Sean Heather Sean Heather
Senior Vice President, International Regulatory Affairs & Antitrust, U.S. Chamber of Commerce


October 27, 2022


In early November 2022, as the United States and India will host the U.S.-India Trade Policy Forum (TPF) in Washington, D.C.  

India, according to a recent report by the Congressional Research Service, is the United States’ 11th largest bilateral trading partner. But, with an economy that ranks third globally in terms of purchasing power parity, the potential for enhanced growth in trade between the U.S. and India is monumental.  

One area likely to be discussed during the upcoming Trade Policy Forum is the potential for growth in trade for digital goods and services between the U.S. and India. However, recent competition policy law changes in India may complicate those discussions.  

What’s new 

In August 2022, the Lok Sabha, India’s Parliament, took up legislation to amend the country’s Competition Act of 2002. This legislation, the Competition (Amendment) Bill, 2022, represents a mixed bag of positive merger and acquisition process changes coupled with worrisome elements of European-style industrial policy. 

Welcome changes 

The bill would reduce the timeline for the Competition Commission of India to review large transactions, defined as having a value of more than Rs 2,000 crore, from 210 days to 150 days. The bill also decriminalizes certain offences, including failing to comply with Competition Commission orders, by changing the nature of punishment from imposition of fines to civil penalties. Finally, the bill provides a framework for settlement and commitment for faster resolution of investigations of anti-competitive agreements and abuse of dominant position.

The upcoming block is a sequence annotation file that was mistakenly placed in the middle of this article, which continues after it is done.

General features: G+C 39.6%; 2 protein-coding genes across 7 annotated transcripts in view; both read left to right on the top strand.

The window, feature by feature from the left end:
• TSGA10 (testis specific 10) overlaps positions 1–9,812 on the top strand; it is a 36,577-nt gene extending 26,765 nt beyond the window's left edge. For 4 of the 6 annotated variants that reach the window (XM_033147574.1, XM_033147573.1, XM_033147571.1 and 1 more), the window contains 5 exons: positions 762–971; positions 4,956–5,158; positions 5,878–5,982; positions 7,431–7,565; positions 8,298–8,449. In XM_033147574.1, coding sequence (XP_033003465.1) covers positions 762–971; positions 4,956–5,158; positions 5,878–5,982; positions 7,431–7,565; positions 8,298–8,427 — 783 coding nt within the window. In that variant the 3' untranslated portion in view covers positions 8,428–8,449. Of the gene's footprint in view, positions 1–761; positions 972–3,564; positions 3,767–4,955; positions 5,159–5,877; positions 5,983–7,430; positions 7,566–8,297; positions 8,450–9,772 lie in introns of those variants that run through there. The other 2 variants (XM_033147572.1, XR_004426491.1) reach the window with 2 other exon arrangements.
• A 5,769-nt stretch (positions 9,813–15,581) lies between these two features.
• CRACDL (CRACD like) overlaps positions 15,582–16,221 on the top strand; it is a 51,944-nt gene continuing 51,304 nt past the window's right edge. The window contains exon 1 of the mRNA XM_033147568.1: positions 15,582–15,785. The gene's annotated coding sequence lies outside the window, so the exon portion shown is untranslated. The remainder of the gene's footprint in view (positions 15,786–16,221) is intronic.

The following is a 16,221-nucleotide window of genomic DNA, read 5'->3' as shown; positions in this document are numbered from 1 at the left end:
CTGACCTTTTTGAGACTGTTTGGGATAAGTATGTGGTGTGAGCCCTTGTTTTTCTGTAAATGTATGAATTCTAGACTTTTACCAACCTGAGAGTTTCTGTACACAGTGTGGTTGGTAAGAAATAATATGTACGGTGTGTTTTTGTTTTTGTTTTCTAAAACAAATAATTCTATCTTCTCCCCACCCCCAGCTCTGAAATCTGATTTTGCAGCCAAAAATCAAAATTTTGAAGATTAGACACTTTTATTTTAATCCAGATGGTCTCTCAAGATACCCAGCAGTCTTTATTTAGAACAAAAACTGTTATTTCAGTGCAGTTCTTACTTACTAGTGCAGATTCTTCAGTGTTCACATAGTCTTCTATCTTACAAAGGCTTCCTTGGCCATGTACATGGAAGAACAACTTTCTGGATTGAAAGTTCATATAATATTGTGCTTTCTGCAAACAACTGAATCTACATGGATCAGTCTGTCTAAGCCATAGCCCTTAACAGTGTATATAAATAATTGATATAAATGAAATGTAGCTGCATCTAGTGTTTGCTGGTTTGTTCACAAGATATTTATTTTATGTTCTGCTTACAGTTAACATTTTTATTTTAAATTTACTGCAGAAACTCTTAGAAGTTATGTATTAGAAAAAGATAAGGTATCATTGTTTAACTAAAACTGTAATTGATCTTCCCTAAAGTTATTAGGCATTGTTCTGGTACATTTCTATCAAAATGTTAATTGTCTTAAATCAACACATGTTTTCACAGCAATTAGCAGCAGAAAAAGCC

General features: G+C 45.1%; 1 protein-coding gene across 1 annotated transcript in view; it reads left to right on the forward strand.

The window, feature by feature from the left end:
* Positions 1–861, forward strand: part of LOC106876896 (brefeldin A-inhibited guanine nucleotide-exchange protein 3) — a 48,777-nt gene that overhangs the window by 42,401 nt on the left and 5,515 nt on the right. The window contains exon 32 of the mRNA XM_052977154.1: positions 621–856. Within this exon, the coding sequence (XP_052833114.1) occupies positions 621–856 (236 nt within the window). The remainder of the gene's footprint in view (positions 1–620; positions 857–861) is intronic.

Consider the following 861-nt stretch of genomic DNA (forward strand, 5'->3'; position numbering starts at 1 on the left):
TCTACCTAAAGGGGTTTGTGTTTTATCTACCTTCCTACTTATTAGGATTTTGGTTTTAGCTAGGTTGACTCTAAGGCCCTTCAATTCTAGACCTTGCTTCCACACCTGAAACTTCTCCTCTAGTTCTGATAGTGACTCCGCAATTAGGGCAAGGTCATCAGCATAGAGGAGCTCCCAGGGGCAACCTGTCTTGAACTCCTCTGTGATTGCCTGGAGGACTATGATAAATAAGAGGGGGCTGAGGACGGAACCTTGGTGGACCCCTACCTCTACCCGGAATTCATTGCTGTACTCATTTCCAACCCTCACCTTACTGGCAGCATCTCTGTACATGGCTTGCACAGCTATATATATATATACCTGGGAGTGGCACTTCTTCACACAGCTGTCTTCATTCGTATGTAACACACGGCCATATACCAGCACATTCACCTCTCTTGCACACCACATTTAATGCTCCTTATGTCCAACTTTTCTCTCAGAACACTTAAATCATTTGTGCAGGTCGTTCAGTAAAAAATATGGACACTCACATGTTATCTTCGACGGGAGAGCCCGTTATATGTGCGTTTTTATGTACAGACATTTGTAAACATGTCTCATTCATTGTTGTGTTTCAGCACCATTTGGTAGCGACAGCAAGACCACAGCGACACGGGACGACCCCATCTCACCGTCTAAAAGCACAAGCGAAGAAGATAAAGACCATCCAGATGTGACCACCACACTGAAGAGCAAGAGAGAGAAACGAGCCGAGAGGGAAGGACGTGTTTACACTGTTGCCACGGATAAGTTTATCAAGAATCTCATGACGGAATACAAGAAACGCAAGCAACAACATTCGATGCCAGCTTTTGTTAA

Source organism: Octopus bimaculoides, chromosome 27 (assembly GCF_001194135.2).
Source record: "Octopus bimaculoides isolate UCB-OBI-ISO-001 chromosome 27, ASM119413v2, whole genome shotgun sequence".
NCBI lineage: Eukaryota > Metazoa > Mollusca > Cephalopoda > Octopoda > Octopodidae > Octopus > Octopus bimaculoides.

Areas of concern 

On the other hand, the bill substantially increases the Competition Commission discretion to review transactions and contracts that most economists would view as pro-competitive. For example, the bill allows the Competition Commission to find certain agreements anti-competitive even if those agreements are between enterprises in different lines of business.  

Similarly, the bill defines anti-competitive combinations to include “amalgamation” of enterprises based on the size of the companies and transaction, apparently irrespective of whether those enterprises operate in the same markets. As a result, these provisions could prohibit pro-competitive vertical arrangements or investment into new lines of business. 

The bill also raises some troubling procedural problems. For instance, the bill gives the government the power to seek information from legal advisers, which creates tension with lawyer-client confidentiality.  

Finally, the bill expands the concept of “abuse of dominance,” a European-style competition theory that does not benefit consumers, that has been used to further protectionist ends, and that often stifles innovation and investment among domestic industries (compare the growth of the U.S. tech sector with that of Europe’s). In particular, the bill defines abusive conduct to include: (i) discriminatory conditions in the purchase or sale of goods or services, (ii) restricting production of goods or services, or (iii) indulging in practices leading to the denial of market access. Depending on the facts, any of these activities can promote competition and lead to greater investment in goods and services. The bill also fails to specify that companies can use intellectual property rights as a defense in cases alleging abuse of dominance. 

Bottom line  

Given the massive potential for growth, U.S. and Indian policymakers should work to expand a healthy dialogue on trade in digital goods and services between our two nations. On either side of the Pacific, ensuring that competition policy benefits consumers rather than stifling innovation should be of paramount importance.  

About the authors

Sean Heather

Sean Heather

Sean Heather is Senior Vice President for International Regulatory Affairs and Antitrust.

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